His face was burning and pricking intolerably. * Things were crawling over the flinching skin. He could feel them investigating his ears and nostrils. Ants! Fletcher’s face was black with them. It looked grotesque, like a football lying on the sand. Then he realized that he, too, was buried to the chin in sand. Fie bent his head forward and burrowed his face. For a second he was free from the agony of the ants.

Fletcher’s eyes opened. They were little bloodshot pits in his swollen face. He stared at Rowlandson. Then he spoke without emotion of any sort.

“We’ve copped it . . . This is the Wazzies’ little treat . . . They’ve buried us near an ant-heap. I was hoping you were dead.”

A brave man, Gunner Fletcher. He contrived a grin.

“Buck up. Bolshie. It won’t be long. How’s the eye?”

“How’s your jaw?” Rowlandson said hoarseiy.

They didn’t talk any more. A couple of hours of fiery torment passed. Bearded men squatted on the sand in front of them and taunted them with the sight of water. Rowlandson opened his eyes and saw that one of them was waving a large, tattered Union Jack before Fletcher’s face—the ill-fated flag which once had got Rowlandson into trouble. The Wazir was shaking English in the high-pitched metallic accent of the East.

“Spit on it, white man . . . For drink of water? . . .No! Presently you change your mind ...”

“You dirty hubshi,” Fletcher said distinctly. “I gave your mother three annas in Bombay.”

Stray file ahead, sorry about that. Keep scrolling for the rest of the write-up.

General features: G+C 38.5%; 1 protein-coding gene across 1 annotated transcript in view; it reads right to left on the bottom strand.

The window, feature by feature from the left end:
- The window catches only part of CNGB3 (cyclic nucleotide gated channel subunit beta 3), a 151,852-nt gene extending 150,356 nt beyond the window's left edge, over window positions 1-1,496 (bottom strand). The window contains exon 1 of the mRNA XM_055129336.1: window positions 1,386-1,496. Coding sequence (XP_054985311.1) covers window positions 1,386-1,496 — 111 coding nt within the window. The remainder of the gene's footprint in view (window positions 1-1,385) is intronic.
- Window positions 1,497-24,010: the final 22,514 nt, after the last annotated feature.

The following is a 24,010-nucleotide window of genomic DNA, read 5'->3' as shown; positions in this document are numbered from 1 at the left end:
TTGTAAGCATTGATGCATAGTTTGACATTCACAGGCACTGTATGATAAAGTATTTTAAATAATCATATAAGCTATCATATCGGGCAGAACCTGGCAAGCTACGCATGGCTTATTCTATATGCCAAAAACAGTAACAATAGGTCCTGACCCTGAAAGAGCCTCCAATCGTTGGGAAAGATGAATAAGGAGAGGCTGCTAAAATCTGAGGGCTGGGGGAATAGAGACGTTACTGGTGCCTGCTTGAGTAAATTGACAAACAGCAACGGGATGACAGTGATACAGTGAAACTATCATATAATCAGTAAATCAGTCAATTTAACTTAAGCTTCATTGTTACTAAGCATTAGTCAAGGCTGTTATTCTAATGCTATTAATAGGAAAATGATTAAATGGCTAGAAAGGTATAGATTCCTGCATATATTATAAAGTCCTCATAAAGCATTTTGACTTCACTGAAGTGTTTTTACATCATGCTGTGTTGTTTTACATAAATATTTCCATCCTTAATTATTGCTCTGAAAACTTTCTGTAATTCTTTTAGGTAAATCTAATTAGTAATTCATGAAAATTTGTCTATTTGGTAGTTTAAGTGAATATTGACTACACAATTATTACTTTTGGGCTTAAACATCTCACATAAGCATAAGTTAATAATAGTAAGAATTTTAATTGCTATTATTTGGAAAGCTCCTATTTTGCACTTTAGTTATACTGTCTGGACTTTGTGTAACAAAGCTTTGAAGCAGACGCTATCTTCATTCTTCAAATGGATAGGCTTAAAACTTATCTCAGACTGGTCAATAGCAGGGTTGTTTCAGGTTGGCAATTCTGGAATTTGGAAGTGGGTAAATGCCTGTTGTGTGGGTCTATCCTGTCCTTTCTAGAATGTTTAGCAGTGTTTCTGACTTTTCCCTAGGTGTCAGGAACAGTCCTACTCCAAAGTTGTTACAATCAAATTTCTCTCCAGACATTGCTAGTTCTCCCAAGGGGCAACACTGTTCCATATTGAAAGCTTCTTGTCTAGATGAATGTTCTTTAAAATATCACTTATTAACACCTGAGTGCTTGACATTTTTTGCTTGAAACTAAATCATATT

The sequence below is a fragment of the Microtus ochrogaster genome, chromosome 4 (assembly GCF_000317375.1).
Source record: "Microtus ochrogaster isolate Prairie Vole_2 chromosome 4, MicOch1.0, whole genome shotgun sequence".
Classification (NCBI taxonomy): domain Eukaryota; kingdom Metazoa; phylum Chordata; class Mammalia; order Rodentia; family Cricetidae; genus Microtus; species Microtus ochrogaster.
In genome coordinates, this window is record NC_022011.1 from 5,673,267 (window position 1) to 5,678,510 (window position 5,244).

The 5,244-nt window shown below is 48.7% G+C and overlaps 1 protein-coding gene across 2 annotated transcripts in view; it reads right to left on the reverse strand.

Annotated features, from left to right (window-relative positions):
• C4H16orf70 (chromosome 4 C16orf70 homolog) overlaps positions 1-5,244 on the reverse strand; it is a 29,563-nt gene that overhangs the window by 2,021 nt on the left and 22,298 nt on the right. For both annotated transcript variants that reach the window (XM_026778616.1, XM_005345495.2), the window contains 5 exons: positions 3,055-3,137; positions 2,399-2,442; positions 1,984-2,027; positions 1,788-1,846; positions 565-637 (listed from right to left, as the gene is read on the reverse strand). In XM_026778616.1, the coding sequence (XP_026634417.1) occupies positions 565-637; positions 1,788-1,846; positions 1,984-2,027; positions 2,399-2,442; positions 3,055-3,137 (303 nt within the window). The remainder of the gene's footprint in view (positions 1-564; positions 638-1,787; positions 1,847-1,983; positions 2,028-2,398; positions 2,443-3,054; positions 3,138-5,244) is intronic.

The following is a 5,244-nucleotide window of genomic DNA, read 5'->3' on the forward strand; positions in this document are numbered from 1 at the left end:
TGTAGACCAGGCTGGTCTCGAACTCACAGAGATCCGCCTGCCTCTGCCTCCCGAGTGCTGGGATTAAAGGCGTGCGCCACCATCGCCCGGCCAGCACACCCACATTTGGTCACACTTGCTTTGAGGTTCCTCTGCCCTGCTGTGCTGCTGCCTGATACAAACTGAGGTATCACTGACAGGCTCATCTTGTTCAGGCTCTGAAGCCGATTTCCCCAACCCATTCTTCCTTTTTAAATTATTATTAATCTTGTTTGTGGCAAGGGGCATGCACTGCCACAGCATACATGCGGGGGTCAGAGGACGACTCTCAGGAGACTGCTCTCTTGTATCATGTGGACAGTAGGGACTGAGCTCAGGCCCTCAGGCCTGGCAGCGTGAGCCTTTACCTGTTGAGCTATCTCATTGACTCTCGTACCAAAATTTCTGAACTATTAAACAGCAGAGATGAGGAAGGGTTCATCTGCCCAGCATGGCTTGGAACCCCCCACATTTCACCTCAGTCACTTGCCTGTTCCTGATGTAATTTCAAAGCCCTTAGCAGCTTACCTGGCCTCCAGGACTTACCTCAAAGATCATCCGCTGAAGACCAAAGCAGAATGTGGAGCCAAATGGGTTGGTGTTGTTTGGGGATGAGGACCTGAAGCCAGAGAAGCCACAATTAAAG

The Wazir snarled and swivelled round on his haunches so that he faced Rowlandson. Holding the flag by the end of the pole, he trailed the red, white and blue cloth across the sand.

“Spit on it, white man. Then I brush ants away. Spit twice you get drink.”

“You unclean pig!” Rowlandson rasped.

Both white men laughed. The Wazir himself spat on the flag. Then he went away, and there was an interval during which the crawling sparks commanded their reeling brains.

Gunner Rowlandson’s eyes rolled up to the flaming sky. There was a speck hanging motionless. A vulture hoping for a chance to rob the ants?

ANOTHER period. His body was a T*flame of living pain. The speck was still there. Fletcher was speaking.

“Here he comes again. Wants us to defile the old Jack . . . See him in hell, Bolshie . . . It’s only a trick ...”

More tribesmen stood around and mocked them. The mullah himself was there. The English-speaking tribesman knelt before Fletcher.

“Spit on your flag, white man. You do that we give plenty water.”

Fletcher, grimacing horribly, refused. The mullah scowled. He was bent on making the white soldiers defile their accursed flag. It would be regarded as a Continued on page 33

Continued from page 22—Starts on page 20

Moslem triumph and hailed as such throughout the Gomal.

Now it was Rowlandson’s turn. The flag was spread under his chin.

“Spit on it, white man. I f you spit on it, we will give you all the water you can drink and shade you from the sun. Also, we will drive away the ants with smoke.”

Rowlandson’s reply was a frenzied scream.